Formula One doles out early payments to financially hurting teams

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As the novel coronavirus (COVID-19) pandemic keeps racing sidelined virtually worldwide, revenue streams have dried up for teams often dependent on race purses and corporate sponsorship.

Formula One is taking taken steps to help shore up the finances of its teams in the absence of steady cash flow.

Autosport quoted a top Formula One official Thursday as saying that F1 had provided some teams with “early payments” to weather the shutdown.

Formula One has yet to race this season as its first nine rounds of 2020 have been canceled or postponed. The schedule currently is scheduled to begin June 28 with the French Grand Prix after the April 7 announcement that the Canadian Grand Prix had been postponed from June 14.

Austerity measures already have been taken in F1, which has furloughed nearly half of its staff through the end of May and also has seen voluntary pay cuts for senior leadership. The McLaren team also has furloughed employees, while drivers Carlos Sainz Jr. and Lando Norris and CEO Zak Brown took voluntary salary reductions.

Greg Maffei, CEO and president of F1 parent company Liberty Media, told Autosport that some teams were paid early to ensure their viability.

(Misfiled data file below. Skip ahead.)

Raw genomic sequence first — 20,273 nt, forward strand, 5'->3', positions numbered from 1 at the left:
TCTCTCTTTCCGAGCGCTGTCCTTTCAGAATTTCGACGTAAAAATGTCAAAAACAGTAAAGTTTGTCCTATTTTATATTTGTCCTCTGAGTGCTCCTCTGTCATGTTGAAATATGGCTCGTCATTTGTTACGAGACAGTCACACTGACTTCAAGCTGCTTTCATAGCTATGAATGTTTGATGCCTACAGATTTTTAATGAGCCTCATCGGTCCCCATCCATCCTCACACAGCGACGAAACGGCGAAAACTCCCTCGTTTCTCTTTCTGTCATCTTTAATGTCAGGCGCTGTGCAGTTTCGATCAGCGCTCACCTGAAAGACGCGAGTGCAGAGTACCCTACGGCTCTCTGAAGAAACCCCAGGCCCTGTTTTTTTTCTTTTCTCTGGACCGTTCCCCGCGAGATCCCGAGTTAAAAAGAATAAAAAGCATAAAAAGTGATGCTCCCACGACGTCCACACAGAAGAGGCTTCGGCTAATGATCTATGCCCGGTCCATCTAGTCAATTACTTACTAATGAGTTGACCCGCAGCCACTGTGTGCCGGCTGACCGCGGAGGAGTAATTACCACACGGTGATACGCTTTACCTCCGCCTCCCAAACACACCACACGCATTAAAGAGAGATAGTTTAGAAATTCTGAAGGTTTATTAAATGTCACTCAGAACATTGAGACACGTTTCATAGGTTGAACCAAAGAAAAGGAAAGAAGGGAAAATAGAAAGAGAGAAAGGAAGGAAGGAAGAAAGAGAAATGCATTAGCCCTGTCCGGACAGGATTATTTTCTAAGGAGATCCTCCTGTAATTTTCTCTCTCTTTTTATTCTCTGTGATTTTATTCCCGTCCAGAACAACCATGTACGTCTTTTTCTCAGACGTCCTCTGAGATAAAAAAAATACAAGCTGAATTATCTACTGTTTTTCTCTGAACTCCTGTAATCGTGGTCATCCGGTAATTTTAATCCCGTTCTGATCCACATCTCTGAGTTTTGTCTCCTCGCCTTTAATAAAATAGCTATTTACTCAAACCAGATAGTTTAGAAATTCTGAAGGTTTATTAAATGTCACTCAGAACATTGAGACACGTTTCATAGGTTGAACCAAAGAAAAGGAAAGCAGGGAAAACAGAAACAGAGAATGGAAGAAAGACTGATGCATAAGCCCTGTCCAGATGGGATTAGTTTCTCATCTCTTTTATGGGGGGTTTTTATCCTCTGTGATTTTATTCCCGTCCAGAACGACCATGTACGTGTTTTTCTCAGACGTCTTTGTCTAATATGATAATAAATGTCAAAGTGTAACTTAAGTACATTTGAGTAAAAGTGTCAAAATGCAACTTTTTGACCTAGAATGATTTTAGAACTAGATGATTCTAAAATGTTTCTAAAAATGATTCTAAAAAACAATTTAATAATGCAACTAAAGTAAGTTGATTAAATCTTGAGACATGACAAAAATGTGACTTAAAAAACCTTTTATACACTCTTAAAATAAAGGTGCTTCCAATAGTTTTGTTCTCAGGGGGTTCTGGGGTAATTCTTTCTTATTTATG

“We have advanced money in advance of team payments for certain teams already,” Maffei told Autosport. “There are cases where we may do more of that; there are other things that we might do to bridge teams that might need help. We want to make sure that teams are solvent because they are part of what we need to race successfully in 2020, 2021, and beyond.”

Though NASCAR seems headed toward a mid-May return, it bears watching if similar steps might be taken with America’s biggest racing series that parallel F1.

With many sponsors withholding payments until racing returns, some Cup teams have had to resort to furloughs and layoffs to trim budgets. The resumption of the Cup schedule will mean a resumption of the purse and charter money that teams receive through their business pact with NASCAR, which derives much of its revenue through TV rights fees.